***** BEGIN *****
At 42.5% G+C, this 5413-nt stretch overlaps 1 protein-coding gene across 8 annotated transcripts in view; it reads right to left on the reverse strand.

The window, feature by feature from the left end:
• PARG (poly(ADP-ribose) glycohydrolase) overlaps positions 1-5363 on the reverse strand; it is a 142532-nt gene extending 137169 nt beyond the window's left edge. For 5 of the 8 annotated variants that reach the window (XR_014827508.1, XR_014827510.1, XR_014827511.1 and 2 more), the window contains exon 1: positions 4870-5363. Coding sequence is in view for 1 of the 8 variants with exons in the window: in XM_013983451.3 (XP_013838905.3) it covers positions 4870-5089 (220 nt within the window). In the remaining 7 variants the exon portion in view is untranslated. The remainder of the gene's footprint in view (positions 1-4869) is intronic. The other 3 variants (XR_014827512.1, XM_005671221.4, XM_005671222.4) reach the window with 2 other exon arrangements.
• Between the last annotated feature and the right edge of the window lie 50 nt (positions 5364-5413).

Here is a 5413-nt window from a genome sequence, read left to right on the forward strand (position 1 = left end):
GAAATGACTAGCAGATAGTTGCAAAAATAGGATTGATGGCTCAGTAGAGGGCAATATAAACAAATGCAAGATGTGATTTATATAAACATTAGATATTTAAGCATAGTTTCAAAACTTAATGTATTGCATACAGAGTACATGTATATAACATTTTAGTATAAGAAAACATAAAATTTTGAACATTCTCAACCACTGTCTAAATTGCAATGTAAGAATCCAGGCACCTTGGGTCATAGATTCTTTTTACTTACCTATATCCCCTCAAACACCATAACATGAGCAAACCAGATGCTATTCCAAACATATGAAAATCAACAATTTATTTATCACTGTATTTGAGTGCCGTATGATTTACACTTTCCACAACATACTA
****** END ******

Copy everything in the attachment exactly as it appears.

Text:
At 42.5% G+C, this 5413-nt stretch overlaps 1 protein-coding gene across 8 annotated transcripts in view; it reads right to left on the reverse strand.

The window, feature by feature from the left end:
• PARG (poly(ADP-ribose) glycohydrolase) overlaps positions 1-5363 on the reverse strand; it is a 142532-nt gene extending 137169 nt beyond the window's left edge. For 5 of the 8 annotated variants that reach the window (XR_014827508.1, XR_014827510.1, XR_014827511.1 and 2 more), the window contains exon 1: positions 4870-5363. Coding sequence is in view for 1 of the 8 variants with exons in the window: in XM_013983451.3 (XP_013838905.3) it covers positions 4870-5089 (220 nt within the window). In the remaining 7 variants the exon portion in view is untranslated. The remainder of the gene's footprint in view (positions 1-4869) is intronic. The other 3 variants (XR_014827512.1, XM_005671221.4, XM_005671222.4) reach the window with 2 other exon arrangements.
• Between the last annotated feature and the right edge of the window lie 50 nt (positions 5364-5413).

Here is a 5413-nt window from a genome sequence, read left to right on the forward strand (position 1 = left end):
GAAATGACTAGCAGATAGTTGCAAAAATAGGATTGATGGCTCAGTAGAGGGCAATATAAACAAATGCAAGATGTGATTTATATAAACATTAGATATTTAAGCATAGTTTCAAAACTTAATGTATTGCATACAGAGTACATGTATATAACATTTTAGTATAAGAAAACATAAAATTTTGAACATTCTCAACCACTGTCTAAATTGCAATGTAAGAATCCAGGCACCTTGGGTCATAGATTCTTTTTACTTACCTATATCCCCTCAAACACCATAACATGAGCAAACCAGATGCTATTCCAAACATATGAAAATCAACAATTTATTTATCACTGTATTTGAGTGCCGTATGATTTACACTTTCCACAACATACTA